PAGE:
Ambassador Hassassian went through a brief history of Palestine, noting how the Balfour Mandate had unleashed a century of aggression and ethnic cleansing on its people. In effect, this has meant that the Palestinians are paying the price for the Holocaust in Europe, a reality that Western leaders are conveniently choosing to ignore, despite their claims of concern for “humanitarian rights.” Ambassador Anastas began by agreeing with Amb. Hassassian’s statements on the history of the current conflict and the genocidal nature of Israel’s actions. He added that UNESCO also sees the value in water development, and has had an intergovernmental program for water development since 1975.

While both of the Palestinian ambassadors expressed their differences with the Oasis Plan as a strategy for peace, saying that there can be no peace without a political solution first, they still expressed their support for the concept as an important element in establishing a sustainable peace over the long-term. Amb. Anastas said that the spirit and intention on which the plan is based—which is to have true economic and social development—will ultimately be the foundation for peace throughout the region, and Amb. Hassassian called it a “window of opportunity” for the two peoples to secure a common future.

Helga Zepp-LaRouche came back to this later in the discussion, responding that an economic development policy for all sides is in fact a “precondition” for any viable peace plan. She noted Lyndon LaRouche’s response to the Oslo Accords in the 1990’s, during which he insisted that the shovels must go into the ground immediately so that a vision for the future development of the region could supersede the political turmoil of the moment. There was such an agreement in Oslo, but it was sabotaged by the World Bank, which prevented the needed funding. We must use this conference and the Oasis Plan concept to build support among governments and other institutions for an emergency comprehensive Mideast conference. Such an international conference, which puts something like the Oasis Plan on the table and its accompanying example of the Peace of Westphalia, can be the antidote to finally break the cycle of violence and despair for this region.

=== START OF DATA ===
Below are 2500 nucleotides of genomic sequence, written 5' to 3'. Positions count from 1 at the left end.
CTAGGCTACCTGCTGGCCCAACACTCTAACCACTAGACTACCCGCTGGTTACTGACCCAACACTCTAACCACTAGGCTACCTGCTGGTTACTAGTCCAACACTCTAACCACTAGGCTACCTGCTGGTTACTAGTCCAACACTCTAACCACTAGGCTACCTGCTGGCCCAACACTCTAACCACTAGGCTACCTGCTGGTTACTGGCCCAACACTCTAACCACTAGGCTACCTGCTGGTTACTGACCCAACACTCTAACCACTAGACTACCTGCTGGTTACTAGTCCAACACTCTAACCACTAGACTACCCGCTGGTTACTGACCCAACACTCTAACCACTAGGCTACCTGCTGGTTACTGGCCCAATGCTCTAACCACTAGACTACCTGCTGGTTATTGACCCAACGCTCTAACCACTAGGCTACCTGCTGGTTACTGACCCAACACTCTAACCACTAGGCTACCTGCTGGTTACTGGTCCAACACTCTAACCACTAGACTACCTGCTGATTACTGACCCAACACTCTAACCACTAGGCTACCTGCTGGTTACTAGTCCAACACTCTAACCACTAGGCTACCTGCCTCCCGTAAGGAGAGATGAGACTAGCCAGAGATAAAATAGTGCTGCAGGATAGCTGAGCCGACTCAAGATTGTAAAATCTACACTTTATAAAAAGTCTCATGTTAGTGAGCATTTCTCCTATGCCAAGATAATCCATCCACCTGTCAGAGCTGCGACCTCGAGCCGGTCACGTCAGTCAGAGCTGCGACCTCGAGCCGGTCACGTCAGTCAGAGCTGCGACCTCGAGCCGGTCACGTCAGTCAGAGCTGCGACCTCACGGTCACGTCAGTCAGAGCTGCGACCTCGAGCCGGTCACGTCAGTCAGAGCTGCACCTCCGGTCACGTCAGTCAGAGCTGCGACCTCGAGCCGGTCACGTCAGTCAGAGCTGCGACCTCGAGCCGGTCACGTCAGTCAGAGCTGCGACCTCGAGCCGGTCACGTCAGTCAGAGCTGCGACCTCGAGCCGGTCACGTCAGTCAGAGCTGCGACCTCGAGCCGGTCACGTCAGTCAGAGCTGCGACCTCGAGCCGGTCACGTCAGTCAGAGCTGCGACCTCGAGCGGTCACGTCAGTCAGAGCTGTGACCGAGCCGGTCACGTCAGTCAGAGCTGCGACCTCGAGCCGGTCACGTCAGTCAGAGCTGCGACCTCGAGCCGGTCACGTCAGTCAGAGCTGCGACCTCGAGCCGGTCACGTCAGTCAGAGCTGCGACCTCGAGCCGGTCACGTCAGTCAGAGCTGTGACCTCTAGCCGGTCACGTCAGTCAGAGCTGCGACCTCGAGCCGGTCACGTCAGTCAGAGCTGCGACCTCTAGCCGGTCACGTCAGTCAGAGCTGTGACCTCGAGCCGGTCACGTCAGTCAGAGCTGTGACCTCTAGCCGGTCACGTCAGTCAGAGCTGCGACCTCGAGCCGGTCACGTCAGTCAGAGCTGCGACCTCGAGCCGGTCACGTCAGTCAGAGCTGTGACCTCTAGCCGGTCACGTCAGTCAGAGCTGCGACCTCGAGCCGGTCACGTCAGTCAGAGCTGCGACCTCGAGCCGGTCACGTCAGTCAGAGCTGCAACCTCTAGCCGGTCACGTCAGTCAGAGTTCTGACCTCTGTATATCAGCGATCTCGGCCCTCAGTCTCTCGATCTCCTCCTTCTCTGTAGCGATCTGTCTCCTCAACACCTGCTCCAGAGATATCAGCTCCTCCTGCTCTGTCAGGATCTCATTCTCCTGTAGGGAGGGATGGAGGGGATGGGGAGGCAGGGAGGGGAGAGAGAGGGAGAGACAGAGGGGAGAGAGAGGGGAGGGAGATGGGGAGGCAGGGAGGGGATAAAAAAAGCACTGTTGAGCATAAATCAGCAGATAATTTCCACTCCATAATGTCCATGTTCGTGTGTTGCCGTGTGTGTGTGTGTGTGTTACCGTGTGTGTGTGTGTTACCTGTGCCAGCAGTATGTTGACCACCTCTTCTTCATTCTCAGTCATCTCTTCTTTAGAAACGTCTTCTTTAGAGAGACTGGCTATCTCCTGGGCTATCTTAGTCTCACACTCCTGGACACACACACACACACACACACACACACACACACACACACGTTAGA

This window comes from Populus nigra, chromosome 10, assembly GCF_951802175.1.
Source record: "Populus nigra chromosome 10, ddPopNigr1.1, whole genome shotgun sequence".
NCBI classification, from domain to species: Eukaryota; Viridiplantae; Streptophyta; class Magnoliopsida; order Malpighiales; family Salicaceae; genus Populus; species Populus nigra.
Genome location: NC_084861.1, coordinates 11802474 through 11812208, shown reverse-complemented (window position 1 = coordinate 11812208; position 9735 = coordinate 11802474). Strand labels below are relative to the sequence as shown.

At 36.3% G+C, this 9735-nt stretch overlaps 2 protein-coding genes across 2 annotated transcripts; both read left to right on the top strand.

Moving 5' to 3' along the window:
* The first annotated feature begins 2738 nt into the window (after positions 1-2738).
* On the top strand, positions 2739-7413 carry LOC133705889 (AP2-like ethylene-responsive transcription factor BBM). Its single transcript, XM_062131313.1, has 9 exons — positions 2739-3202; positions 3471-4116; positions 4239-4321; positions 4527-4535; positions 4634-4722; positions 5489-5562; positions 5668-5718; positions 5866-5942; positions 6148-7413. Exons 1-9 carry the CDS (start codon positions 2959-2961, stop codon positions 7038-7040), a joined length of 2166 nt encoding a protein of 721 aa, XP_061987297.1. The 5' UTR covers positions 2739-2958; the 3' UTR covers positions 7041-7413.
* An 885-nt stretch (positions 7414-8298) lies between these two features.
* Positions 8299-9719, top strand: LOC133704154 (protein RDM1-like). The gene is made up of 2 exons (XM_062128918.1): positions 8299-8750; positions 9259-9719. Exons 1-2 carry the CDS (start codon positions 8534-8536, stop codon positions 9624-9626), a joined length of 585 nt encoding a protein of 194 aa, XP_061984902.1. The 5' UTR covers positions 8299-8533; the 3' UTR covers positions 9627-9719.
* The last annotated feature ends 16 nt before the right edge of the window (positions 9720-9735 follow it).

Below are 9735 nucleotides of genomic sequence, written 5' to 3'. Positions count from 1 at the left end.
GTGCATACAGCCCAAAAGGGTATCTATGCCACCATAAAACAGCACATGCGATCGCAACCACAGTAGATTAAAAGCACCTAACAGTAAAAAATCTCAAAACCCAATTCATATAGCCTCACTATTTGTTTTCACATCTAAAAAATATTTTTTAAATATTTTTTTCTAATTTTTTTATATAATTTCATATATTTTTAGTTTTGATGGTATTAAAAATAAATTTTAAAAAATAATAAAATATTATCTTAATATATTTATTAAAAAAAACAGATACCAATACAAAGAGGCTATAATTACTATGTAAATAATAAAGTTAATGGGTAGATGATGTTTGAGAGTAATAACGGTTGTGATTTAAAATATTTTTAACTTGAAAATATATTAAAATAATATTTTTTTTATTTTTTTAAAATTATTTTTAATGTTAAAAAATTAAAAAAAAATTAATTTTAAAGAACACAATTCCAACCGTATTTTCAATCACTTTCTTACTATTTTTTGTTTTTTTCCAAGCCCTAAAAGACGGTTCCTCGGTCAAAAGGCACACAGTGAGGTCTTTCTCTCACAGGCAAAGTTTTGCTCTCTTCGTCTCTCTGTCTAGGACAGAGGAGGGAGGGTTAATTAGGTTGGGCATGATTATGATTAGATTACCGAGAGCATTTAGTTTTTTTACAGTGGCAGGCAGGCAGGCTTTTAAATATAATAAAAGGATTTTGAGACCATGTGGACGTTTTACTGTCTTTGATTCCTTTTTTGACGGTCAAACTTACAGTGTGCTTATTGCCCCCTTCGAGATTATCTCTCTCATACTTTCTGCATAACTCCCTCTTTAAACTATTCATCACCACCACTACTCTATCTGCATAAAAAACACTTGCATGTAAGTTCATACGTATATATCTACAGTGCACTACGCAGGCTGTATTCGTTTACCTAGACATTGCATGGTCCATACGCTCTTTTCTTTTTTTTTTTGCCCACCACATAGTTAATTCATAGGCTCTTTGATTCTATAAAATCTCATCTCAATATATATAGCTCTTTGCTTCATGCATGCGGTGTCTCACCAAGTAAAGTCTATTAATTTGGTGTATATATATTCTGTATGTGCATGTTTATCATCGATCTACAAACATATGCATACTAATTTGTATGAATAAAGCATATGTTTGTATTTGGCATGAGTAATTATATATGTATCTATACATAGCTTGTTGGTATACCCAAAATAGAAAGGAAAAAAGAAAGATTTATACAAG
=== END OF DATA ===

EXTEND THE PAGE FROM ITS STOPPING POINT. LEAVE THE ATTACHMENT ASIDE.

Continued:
Dr. Connie Rahakundini Bakrie, a strategic analyst and lecturer from Indonesia, added to this discussion with a sweeping history, noting the 500 years of Muslim rule under the Ottoman Empire, then the Balfour Declaration, up through the present time, and ethnic cleansing since the 1948 boundaries were constructed in the Trans-Jordan region. She focussed on the British responsibility for this. She stressed that Indonesia, as a leading Islamic nation, has a serious role to play toward overcoming this crisis.